8 Replies Latest reply on Jan 13, 2017 3:24 AM by Ian Proudfoot

# Reducing Cyclomatic Complexity - in all cases?

Dear experts
Everything works in my script (hmm, you read about ghosts and twins...). However JsHint.com reports for some long function a Cyclomatic Complexity beyond the acceptable limit - up to 50.

In many cases I could cut this down to about 10 (replacing switch by if/else if and splitting off reasonable chunks into sub-functions).

But for a function like the following (complexity 22) I would need to split off the actions in the if (character ... clauses into separate function with many parameters. IMHO this would be just l'art pour l'art:

The function in question parses a string and acts at particular characters thus expanding it step by step to an evaluative statement:

```#vat_amount = Round(((Sum(Left(3))) + #item + [CELL 5, 5]) * #VAT, 2) {F2};
```

To be evaluated it has to be expanded step by step:

```#vat_amount = Round(((Sum(Left(3))) + #item + [CELL 5, 5]) * #VAT, 2)
#vat_amount = M_Round(((Sum(Left(3))) + #item + [CELL 5, 5]) * #VAT, 2);
#vat_amount = M_Round(((M_Sum(Left(3))) + #item + [CELL 5, 5]) * #VAT, 2)
#vat_amount = M_Round(((M_Sum(17.0, 23.7, 37.9)) + #item + [CELL 5, 5]) * #VAT, 2)
#vat_amount = M_Round(((M_Sum(17.0, 23.7, 37.9)) + 12.34 + [CELL 5, 5]) * #VAT, 2)
#vat_amount = M_Round(((M_Sum(17.0, 23.7, 37.9)) + 12.34 + 56.78) * #VAT, 2)
#vat_amount = M_Round(((M_Sum(17.0, 23.7, 37.9)) + 12.34 + 56.78) * 0.08, 2)
```

The interpretation of the final line is:
User variable #vat_amount will receive the result from the formula. M_Round and M_sum are functions.

The skeleton of my function looks like this:

```function EvaluateStmntsC (text) {
//...
for(indexOfChar = 0; character = localText[indexOfChar]; indexOfChar++) {
if (character.match(/[ (),+\-*\/]/) !== null) {
continue;
} else
if (character == "#") {
// expand the user variable
} else
if (character == "@"){
// expand the constant
} else
if (character.match(/[ABCEFHLMPRST]/) !== null) {
// expand function name (e.g. Sin => Math.sin)
// and check for the number of arguments in the ()
} else
if (character.match(/[0-9]/) !== null) {
// numeric value, just advance behind it
// optional - sign has been skipped already
} else
if (character == "["){
// Expand to cell contentss
} else
if (character == "<") {
// if followed by =, this introduces a vector notation (list of values).
} else
if (character == "{") {
// put the output format aside for later use
//...
} else {
// indicate illegal character (e.g. unknown function)
}
EvaluateStmntsCfinalise (aStatement[j], jAssign, bHasVector, sVarName, fmtString)
} //--- end for indexOfChar, statement worked off
} //--- end for statements
return true;
} //--- end EvaluateStmntsC
```

This skeleton alone result in a complexity of 10. Of course there are some 'intra'-case structures with 1-2 nested if's => leading to a final complexity of 22.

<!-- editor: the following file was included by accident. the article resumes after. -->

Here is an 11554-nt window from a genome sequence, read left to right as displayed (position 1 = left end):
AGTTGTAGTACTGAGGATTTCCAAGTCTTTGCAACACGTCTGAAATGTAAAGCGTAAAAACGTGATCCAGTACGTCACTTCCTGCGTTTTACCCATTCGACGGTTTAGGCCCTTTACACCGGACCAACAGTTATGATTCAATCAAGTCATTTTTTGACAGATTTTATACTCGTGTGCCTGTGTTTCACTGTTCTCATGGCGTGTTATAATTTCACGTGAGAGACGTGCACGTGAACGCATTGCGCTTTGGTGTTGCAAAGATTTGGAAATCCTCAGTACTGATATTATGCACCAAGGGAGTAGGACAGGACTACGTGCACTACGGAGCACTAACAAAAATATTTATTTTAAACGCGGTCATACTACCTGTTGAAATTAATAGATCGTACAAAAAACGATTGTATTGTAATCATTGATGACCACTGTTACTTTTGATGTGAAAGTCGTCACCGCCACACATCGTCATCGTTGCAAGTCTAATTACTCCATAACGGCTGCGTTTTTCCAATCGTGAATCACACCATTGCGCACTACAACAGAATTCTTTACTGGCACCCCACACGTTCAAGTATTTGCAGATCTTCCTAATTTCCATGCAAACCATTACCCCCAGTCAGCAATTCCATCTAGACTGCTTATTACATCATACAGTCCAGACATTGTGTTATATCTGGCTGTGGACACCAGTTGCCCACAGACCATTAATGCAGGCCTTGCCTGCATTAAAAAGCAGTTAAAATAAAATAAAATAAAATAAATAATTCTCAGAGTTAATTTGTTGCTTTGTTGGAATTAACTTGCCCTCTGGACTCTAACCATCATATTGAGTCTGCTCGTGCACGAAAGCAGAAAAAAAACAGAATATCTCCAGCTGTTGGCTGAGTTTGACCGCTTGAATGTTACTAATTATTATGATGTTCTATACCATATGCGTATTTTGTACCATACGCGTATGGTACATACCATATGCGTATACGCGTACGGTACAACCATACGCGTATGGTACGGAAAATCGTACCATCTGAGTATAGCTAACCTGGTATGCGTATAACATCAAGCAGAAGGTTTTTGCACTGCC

Towards the end I have extracted what is there into a new function, which on it's own has a complexity of 6 and needs quite a number of parameters:

```function
EvaluateStmntsCfinalise (sStatement, jAssign, bHasVector, sVarName, fmtString) {
var kText, bIsOK, sEval, rResult, sFormatted;

kText = StrTrim(localText.substring (jAssign+1));// a vector definition is kept intact within variable
bIsOK = ContainsVector (kText);               // may be the result of a table location
if (bHasVector || bIsOK) {                    //--- store whole list in variable - unformatted!
iLength = sVarName.length;
if (sVarName.indexOf ("<") > 0) {iLength = iLength - 1;} // "#TEST <"  => "#TEST"
sVarName = sVarName.substring (0, iLength);
sVarName = StrTrim(sVarName);               // there may be blanks
WriteFeedback (" Filling variable = "+ sVarName + " with \n >"+kText);
DefineUserVariable (glbl.oCurrentDoc, sVarName, kText); // Fill user var with vector
} else {                                      //--- scalar variable: evaluate, format, store
sEval = "rResult = " + kText;
WriteFeedback (" To evaluate:\n>"+sEval);
try {eval (sEval);}                         // JShint: eval can be harmful.
catch (e) {
MsgErrEvaluation (sStatement, sEval, e.name, e.message);
return false;
}
WriteFeedback (" rResult = "+rResult);
sFormatted = FormatValue (rResult, fmtString, true); // format result
if (glbl.bTempVar) {glbl.sTempVar = sVarName;}       // for direct insertion
DefineUserVariable (glbl.oCurrentDoc, sVarName, sFormatted); // Fill user var
}
}
```

So my question is this:
Is it worth to create a huge number of functions just to reduce the complexity of a somewhat linearly long function?

• ###### 1. Re: Reducing Cyclomatic Complexity - in all cases?

Hi Klaus,

I am not the expert to whom you addressed this question. So, for the real answer, I'll defer until that person answers. Because indeed, I never even heard of "cyclomatic complexity" until today. What I can say, though is that before today I have written unknown thousands of lines of code over many years. At times, this code includes very long functions, containing hundreds or occasionally thousands of lines. I have never seen any environment complain about my cyclomatic complexity. I'd be very interested if someone could actually find fault in your very short function, because if you've done something wrong, I can't see how anything I ever wrote works at all.

Russ

• ###### 2. Re: Reducing Cyclomatic Complexity - in all cases?

Hi Klaus,

Your code is working, right? It's a generall question of how to implement some use cases which are more complex.

As Russ already stated, there are AFAIK no technical problems which such complex code... It doesn't matter if you are writign "Spagetti Code", functional or object oriented code, so far.